OpenDRIVE offers the possibility to integrate user generated layouts for elements like road marks or signals. The design of these alternative layouts is not stored in OpenDRIVE, but in the application.

In OpenDRIVE, different layout types are represented by <set> elements. They may be stored at any position in OpenDRIVE.

Every <set> element may be followed by one or more <instance> element that specifies the layout.

5.4. Description of the data quality

Raw data or data from external sources that is integrated in OpenDRIVE may be of varying quality. It is possible to describe quality and accuracy of external data in OpenDRIVE.

The description of the data quality is represented by <dataQuality> elements. They may be stored at any position in OpenDRIVE.

Measurement data derived from external sources like GPS that is integrated in OpenDRIVE may be inaccurate. The error range, given in [m], may be listed in the application.

The absolute or relative errors of road data are described by <error> elements within the <dataQuality> element.

Some basic metadata containing information about raw data included in OpenDRIVE is described by the <rawData> element within the <dataQuality> element.

6. Coordinate systems

6.1. Coordinate systems overview

OpenDRIVE uses three types of coordinate systems, as shown in the below figure:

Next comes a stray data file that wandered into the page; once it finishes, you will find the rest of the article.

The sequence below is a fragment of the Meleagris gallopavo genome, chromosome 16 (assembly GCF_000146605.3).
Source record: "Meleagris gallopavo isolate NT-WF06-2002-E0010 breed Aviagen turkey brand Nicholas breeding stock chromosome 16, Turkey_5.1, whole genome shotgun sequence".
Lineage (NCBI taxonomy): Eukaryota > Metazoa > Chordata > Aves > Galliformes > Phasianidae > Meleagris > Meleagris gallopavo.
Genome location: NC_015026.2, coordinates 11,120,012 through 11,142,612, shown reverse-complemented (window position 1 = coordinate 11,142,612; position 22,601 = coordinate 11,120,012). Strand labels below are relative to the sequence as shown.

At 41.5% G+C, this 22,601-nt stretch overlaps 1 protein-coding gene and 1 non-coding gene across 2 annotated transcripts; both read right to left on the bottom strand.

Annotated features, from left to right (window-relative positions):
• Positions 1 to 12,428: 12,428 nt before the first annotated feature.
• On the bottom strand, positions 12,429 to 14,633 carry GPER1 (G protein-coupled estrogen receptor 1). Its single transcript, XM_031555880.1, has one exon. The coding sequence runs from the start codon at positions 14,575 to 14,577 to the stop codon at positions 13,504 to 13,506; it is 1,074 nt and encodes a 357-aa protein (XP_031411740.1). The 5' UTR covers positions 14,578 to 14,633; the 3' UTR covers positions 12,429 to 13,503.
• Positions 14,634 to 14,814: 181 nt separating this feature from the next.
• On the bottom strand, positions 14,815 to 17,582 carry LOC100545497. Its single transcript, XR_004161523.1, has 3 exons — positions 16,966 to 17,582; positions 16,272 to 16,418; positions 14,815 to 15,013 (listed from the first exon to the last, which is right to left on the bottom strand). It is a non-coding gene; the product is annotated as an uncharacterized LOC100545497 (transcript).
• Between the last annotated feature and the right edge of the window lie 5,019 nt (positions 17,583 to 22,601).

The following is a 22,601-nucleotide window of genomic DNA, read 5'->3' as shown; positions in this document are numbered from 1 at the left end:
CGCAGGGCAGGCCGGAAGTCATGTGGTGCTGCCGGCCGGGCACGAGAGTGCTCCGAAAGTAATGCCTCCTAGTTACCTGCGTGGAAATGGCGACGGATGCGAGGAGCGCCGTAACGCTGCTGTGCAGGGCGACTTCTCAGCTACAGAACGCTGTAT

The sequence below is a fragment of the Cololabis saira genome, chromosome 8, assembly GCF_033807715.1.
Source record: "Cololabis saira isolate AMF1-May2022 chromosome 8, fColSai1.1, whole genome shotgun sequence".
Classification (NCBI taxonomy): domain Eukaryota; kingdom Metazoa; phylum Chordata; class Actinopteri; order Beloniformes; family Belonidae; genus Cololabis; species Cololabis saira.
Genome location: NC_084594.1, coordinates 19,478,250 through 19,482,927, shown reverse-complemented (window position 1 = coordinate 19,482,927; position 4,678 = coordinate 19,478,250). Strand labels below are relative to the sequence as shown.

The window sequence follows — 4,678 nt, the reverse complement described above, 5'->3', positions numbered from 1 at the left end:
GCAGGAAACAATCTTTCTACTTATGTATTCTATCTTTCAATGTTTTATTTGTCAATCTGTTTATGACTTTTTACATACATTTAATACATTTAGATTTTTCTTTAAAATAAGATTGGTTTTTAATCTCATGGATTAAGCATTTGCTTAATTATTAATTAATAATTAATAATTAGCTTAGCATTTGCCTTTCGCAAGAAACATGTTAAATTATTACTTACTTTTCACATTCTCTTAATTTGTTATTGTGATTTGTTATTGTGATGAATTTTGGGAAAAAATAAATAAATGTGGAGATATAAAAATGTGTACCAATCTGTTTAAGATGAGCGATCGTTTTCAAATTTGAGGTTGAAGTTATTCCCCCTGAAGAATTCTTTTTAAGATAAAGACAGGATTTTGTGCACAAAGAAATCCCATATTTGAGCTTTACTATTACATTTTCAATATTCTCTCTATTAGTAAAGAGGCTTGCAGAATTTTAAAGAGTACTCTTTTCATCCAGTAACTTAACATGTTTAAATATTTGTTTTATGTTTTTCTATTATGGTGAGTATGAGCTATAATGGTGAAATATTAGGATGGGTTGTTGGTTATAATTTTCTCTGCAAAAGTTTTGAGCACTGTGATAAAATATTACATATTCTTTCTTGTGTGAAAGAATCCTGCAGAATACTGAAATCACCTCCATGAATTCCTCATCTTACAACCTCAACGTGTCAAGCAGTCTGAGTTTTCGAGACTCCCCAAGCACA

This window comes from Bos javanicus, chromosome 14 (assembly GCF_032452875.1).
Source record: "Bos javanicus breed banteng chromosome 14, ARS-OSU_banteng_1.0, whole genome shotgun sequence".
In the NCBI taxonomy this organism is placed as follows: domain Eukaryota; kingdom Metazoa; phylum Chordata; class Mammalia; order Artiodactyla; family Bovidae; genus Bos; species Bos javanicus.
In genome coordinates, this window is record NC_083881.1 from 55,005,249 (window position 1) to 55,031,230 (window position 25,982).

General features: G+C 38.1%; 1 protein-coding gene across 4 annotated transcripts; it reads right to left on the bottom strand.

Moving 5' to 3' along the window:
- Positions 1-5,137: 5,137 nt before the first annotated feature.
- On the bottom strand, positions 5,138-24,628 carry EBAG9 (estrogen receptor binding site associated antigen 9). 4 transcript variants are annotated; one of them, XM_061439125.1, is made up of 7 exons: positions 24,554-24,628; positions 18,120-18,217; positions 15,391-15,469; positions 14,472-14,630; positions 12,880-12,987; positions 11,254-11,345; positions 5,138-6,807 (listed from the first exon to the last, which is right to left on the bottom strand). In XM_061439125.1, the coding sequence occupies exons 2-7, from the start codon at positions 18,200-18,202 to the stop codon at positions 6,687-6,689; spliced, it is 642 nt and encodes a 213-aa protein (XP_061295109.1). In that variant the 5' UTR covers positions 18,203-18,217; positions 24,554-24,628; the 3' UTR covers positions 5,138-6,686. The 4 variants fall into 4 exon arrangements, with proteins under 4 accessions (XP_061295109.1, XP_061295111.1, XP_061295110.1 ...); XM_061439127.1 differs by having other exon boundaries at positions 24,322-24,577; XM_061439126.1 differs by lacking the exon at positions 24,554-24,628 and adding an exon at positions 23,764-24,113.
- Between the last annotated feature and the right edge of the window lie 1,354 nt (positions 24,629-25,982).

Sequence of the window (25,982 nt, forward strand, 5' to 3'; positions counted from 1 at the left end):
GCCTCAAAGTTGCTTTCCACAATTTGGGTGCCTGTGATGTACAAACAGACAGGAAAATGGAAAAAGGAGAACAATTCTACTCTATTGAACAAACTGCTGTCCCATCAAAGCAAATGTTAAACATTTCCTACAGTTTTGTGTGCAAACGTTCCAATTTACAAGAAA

• The inertial x/y/z coordinate system

  • The reference line s/t/h coordinate system

  • The local u/v/z coordinate system

Figure 5. available coordinate systems in OpenDRIVE

If not indicated otherwise, the local coordinate system is located and oriented relative to the reference line coordinate system. The reference line coordinate system is located and oriented relative to the inertial coordinate system by specifying the origin, as well as the heading, roll, and pitch rotation angles of the origins with respect to each other.

Figure 6. Coordinate systems in OpenDRIVE interacting with another

6.2. Inertial coordinate systems

The inertial system is a right-handed coordinate system according to ISO 8855 [2] with the axes pointing to the following directions (see figure 7):

  • x ⇒ right

  • y ⇒ up

  • z ⇒ coming out of drawing plane

For geographic reference, the following convention applies:

  • x ⇒ east

  • y ⇒ north

  • z ⇒ up

Elements like objects and signals can be placed within the inertial coordinate system by applying a heading, followed by pitch, followed by roll:

Figure 7. Inertial coordinate system with defined rotations

Figure 7 shows the positive axes and positive directions of the corresponding angles.

heading = 0.0:
heading = +π/2:

around z-axis, where
x’ points into direction of x-axis / east
x’ points into direction of y-axis / north

pitch = 0.0:
pitch = +π/2:

around y’-axis, where
x’’/y’’-plane = x’/y’-plane
direction x’’ = - z’ = -z

roll = 0.0:
roll = +π/2:

around x’’-axis, where
x’’’/y’’’-plane = x’’/y’’-plane
direction z’’’ = - y’’